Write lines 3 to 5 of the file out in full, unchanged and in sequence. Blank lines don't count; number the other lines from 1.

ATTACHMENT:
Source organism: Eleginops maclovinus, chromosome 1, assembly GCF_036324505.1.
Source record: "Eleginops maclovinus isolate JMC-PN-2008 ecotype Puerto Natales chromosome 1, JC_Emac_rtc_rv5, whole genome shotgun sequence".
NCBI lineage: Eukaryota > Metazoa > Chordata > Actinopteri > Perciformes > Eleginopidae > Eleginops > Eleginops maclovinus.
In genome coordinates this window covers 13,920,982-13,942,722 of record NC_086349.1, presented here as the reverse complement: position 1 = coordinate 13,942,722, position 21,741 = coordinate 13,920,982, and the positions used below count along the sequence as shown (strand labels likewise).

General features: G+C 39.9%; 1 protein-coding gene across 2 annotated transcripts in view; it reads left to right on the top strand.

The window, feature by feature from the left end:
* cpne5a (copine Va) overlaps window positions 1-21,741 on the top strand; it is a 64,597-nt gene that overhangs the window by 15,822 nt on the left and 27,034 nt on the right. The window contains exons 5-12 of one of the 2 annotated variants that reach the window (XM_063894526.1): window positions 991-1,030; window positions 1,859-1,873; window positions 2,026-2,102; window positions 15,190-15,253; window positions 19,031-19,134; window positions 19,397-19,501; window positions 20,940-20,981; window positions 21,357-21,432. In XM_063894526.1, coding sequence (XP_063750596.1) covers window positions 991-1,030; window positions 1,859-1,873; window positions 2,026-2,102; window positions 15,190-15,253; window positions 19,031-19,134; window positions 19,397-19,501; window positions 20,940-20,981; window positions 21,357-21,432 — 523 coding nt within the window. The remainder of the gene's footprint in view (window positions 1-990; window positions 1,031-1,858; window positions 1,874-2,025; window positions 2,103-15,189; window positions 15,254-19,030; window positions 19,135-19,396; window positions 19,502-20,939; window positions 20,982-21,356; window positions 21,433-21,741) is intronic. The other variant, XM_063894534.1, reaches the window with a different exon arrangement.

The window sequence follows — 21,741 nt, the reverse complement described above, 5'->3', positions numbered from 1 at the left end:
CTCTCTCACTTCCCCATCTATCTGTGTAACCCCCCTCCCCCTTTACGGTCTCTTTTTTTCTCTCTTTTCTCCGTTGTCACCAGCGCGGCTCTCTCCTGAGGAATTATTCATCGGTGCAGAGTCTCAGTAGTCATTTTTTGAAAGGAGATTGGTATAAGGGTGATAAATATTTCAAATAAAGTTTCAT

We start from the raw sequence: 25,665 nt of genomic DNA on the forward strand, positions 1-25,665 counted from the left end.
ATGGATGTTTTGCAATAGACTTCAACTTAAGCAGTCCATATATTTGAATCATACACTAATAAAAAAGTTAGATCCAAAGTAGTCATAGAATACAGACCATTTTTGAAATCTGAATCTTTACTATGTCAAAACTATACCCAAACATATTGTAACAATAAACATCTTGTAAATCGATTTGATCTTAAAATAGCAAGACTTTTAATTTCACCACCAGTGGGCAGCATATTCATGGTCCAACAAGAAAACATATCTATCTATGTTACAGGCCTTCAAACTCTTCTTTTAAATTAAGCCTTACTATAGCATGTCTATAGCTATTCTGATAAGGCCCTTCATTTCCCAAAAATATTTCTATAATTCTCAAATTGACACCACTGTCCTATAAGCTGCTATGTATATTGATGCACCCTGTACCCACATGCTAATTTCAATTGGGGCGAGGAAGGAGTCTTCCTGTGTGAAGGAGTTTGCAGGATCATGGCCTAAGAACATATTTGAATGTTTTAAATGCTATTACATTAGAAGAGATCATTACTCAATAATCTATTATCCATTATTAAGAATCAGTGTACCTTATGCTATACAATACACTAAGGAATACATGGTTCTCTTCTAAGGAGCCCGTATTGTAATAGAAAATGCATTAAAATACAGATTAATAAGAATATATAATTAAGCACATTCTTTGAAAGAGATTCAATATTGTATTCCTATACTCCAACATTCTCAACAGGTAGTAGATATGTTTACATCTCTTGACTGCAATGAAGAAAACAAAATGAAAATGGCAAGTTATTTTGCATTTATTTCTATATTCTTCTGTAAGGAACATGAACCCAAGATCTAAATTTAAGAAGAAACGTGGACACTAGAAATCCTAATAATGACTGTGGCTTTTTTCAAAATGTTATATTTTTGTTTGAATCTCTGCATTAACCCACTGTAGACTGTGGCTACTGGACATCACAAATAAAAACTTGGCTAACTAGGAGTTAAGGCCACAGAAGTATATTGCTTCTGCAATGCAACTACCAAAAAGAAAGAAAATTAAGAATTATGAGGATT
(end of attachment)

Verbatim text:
NCBI lineage: Eukaryota > Metazoa > Chordata > Actinopteri > Perciformes > Eleginopidae > Eleginops > Eleginops maclovinus.
In genome coordinates this window covers 13,920,982-13,942,722 of record NC_086349.1, presented here as the reverse complement: position 1 = coordinate 13,942,722, position 21,741 = coordinate 13,920,982, and the positions used below count along the sequence as shown (strand labels likewise).

General features: G+C 39.9%; 1 protein-coding gene across 2 annotated transcripts in view; it reads left to right on the top strand.